Israel Line Friday, February 12, 1999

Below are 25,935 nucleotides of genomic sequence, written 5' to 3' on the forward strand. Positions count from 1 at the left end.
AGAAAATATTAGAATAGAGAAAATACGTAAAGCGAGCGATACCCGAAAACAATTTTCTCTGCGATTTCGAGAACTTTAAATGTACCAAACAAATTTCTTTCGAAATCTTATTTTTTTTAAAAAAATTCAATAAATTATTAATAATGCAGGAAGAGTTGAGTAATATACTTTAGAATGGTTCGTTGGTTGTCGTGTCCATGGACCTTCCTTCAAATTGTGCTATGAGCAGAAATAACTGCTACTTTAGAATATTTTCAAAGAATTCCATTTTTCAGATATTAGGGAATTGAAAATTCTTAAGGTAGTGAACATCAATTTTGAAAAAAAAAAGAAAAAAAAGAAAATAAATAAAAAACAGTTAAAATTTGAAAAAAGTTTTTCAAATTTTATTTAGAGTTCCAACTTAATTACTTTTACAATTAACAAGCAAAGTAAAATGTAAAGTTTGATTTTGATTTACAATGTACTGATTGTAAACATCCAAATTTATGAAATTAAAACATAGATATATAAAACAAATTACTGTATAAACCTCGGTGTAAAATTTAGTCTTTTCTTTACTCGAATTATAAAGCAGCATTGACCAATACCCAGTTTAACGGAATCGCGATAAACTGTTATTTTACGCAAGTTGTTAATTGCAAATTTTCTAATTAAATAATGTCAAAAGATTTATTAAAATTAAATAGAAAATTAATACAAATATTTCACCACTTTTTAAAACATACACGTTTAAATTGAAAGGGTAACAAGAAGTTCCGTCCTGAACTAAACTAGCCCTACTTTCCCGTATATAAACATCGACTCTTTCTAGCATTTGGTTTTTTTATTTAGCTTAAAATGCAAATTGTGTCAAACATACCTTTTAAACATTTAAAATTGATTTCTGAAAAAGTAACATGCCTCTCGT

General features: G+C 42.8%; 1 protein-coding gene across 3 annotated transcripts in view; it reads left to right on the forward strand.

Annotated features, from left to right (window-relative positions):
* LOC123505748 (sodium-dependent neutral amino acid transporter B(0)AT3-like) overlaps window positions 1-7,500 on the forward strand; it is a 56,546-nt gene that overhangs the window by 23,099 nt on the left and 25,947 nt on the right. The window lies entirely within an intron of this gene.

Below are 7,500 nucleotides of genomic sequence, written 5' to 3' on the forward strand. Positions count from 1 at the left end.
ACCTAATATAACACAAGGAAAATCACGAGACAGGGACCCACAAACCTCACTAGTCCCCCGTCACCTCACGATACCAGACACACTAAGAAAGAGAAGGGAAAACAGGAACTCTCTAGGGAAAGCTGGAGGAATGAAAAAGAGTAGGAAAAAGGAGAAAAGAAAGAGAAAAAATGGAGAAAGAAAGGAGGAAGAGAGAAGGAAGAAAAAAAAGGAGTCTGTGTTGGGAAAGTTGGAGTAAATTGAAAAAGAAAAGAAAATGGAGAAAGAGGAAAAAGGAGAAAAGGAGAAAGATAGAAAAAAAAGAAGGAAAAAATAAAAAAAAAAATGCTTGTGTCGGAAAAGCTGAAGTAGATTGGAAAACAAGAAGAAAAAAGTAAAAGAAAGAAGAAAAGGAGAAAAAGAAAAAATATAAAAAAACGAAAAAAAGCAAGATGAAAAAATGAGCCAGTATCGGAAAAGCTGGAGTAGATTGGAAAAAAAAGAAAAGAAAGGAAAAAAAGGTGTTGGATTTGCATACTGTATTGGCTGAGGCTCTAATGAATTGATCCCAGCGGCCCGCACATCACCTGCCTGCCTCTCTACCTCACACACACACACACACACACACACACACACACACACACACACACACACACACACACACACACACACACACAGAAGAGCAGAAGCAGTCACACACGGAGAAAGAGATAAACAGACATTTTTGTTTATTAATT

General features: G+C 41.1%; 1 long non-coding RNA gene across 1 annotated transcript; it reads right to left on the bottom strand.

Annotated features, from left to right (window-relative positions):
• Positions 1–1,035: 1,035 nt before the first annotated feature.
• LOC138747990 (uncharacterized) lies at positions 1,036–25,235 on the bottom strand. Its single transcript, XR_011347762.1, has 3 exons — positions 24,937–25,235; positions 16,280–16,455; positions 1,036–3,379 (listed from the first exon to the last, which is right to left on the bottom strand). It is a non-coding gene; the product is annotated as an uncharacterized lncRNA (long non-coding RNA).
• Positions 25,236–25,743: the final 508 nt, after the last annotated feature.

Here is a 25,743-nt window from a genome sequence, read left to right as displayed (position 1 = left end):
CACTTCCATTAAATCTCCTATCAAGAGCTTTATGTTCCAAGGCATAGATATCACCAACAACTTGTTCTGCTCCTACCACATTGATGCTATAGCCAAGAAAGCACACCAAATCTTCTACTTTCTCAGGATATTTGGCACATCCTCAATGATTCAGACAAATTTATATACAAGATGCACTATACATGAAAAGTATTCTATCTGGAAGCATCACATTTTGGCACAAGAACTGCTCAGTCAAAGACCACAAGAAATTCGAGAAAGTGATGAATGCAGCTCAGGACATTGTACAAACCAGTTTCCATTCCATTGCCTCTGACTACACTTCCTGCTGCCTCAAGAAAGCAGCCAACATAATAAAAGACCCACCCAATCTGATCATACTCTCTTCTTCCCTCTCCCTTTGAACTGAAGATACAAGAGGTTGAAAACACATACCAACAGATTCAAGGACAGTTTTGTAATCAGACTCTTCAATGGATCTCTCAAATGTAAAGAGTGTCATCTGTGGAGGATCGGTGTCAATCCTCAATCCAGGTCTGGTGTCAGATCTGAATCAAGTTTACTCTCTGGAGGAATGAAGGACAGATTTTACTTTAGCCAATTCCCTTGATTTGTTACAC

The United States and Israel are working out ways to share real-time information on missile defense and link the Arrow 2 anti-ballistic missile to U.S. radar systems, a U.S. general said on Thursday, THE JERUSALEM POST reported. Brig. Gen. Daniel L. Montgomery, the program executive officer for the U.S. Army's Air and Missile Defense, said during a routine inspection of the Arrow 2 missile project that Israel and the U.S. envision interoperability between Israel's Arrow 2 defenses and U.S. units in the area. Montgomery said that a team is working on developing an electronic translation interface known as the Arrow Link 16 upgrade capability. He added that Israel and the U.S. are also working closely to link Arrow 2 with Patriot anti-ballistic missile systems so that any batteries deployed in the region would be able to share data. "I am very impressed with the Israeli effort," Montgomery said. "They are the one nation which has really stepped out in its effort to develop the tactical missile shield. Every [other] nation is always reluctant to provide technical work they do, but there is great sharing between us and Israel." The next and potentially final, if successful, test of the solid-fuel Arrow 2 is scheduled for July. The missile should be deployed in a limited operational capacity by late this year or early 2000. When this happens, Israel will be the only country with anti-ballistic missile capacity. HA'ARETZ reported that the U.S. Defense Department has updated a request for sale of aircraft to Israel. Congress has been asked to approve sale of 110 F-16 I jets to the Israel Air Force, an additional 50 jets to a prior request submitted by Israel last summer. Israel is alternately considering the purchase of 40 F-15 I aircraft instead of its initial request of 30. A third option is a package which would include both F-15 I and F-16 I aircraft. The IAF will decide in two months which planes to buy and in what quantity.